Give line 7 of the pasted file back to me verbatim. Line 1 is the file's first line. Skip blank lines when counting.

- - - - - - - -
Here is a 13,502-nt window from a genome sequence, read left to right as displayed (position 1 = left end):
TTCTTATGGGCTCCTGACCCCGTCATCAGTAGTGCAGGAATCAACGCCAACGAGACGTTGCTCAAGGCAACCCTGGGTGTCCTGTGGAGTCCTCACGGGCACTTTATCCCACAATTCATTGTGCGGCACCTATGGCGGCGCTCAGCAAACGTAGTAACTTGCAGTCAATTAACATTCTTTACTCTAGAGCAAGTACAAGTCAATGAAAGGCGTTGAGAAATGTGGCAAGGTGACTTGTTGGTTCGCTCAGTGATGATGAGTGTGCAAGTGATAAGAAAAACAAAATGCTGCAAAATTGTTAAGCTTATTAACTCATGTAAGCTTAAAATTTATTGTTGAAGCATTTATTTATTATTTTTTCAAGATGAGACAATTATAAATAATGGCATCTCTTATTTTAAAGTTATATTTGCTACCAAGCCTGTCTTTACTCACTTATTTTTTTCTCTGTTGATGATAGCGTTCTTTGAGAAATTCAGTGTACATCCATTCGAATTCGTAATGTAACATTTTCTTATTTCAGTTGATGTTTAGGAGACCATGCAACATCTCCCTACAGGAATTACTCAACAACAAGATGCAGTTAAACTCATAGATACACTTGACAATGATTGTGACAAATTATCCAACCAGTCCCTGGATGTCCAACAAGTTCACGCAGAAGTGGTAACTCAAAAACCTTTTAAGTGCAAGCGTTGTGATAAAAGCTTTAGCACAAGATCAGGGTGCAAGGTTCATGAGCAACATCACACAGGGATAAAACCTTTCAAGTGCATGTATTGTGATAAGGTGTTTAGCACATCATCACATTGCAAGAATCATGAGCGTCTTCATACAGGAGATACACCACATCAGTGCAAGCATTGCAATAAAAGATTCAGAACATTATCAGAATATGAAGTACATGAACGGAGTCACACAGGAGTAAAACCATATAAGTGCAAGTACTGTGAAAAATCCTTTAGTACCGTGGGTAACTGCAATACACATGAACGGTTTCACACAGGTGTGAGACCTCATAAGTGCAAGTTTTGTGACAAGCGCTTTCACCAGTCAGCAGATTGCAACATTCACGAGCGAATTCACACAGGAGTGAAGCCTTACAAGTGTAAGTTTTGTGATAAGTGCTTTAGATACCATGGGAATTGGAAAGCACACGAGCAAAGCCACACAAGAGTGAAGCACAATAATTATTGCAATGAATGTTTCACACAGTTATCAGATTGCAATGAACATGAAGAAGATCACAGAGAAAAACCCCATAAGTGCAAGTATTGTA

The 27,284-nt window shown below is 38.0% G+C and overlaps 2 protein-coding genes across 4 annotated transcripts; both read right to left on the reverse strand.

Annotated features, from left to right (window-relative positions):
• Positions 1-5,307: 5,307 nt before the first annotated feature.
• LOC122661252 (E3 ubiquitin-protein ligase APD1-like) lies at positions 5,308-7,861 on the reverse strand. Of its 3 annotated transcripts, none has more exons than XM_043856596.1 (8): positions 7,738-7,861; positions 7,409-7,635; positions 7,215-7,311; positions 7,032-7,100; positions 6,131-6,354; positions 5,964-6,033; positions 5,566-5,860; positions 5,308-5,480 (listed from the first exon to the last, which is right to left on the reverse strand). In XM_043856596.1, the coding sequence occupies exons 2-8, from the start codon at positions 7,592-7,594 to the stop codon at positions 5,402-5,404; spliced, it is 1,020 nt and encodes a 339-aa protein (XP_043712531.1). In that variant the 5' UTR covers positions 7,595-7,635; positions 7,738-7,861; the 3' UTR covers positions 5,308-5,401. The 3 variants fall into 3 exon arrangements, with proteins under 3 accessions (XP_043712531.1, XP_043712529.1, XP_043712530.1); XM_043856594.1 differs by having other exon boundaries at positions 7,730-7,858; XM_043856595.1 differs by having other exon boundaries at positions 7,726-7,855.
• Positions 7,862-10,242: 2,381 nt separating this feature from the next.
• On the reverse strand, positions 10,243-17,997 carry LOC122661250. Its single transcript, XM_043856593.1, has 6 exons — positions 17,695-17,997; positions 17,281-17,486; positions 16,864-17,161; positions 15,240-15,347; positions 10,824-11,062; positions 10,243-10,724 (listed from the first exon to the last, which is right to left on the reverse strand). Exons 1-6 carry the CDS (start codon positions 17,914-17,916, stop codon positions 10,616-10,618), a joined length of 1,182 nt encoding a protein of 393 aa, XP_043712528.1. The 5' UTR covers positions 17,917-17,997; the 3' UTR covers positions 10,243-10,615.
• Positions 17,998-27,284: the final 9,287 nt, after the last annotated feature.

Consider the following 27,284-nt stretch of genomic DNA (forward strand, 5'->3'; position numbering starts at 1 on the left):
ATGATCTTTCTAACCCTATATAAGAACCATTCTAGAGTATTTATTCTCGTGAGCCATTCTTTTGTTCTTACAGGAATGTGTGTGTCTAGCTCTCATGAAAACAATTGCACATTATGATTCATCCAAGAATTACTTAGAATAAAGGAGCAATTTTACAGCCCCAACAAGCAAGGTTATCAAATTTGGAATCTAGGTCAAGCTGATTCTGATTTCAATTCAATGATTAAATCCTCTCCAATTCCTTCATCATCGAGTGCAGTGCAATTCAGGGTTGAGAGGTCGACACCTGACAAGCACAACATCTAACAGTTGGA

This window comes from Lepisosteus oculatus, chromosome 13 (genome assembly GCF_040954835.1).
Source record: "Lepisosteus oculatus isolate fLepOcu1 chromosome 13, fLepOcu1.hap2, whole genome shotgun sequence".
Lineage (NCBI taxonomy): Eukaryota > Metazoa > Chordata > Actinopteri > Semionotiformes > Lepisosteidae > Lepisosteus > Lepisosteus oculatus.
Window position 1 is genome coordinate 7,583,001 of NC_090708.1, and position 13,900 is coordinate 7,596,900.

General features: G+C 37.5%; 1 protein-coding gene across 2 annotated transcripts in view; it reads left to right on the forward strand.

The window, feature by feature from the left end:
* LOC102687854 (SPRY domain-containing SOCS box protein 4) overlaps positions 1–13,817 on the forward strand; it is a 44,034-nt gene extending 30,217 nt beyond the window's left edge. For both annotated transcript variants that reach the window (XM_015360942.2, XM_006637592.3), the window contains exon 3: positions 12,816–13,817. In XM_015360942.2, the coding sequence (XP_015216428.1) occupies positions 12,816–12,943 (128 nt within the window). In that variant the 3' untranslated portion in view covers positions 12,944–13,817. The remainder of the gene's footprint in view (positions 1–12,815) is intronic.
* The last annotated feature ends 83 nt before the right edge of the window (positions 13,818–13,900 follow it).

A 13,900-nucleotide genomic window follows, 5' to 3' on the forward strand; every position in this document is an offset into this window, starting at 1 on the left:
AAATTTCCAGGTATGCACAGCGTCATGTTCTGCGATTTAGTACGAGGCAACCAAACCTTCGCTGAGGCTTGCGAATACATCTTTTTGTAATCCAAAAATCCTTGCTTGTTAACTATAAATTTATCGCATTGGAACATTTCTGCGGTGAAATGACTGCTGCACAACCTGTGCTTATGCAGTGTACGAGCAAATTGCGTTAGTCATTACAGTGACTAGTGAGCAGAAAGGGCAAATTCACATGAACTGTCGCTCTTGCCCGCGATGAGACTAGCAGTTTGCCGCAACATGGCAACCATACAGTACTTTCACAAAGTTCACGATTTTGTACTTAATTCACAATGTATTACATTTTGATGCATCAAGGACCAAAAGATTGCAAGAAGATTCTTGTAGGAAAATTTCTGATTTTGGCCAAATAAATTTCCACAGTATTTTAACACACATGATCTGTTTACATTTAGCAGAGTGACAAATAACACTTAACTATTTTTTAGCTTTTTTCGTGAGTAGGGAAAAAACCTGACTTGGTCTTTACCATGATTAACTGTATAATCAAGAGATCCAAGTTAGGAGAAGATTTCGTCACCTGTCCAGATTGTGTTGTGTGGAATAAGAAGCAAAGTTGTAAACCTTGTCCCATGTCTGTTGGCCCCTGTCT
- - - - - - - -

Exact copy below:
• Positions 7,862-10,242: 2,381 nt separating this feature from the next.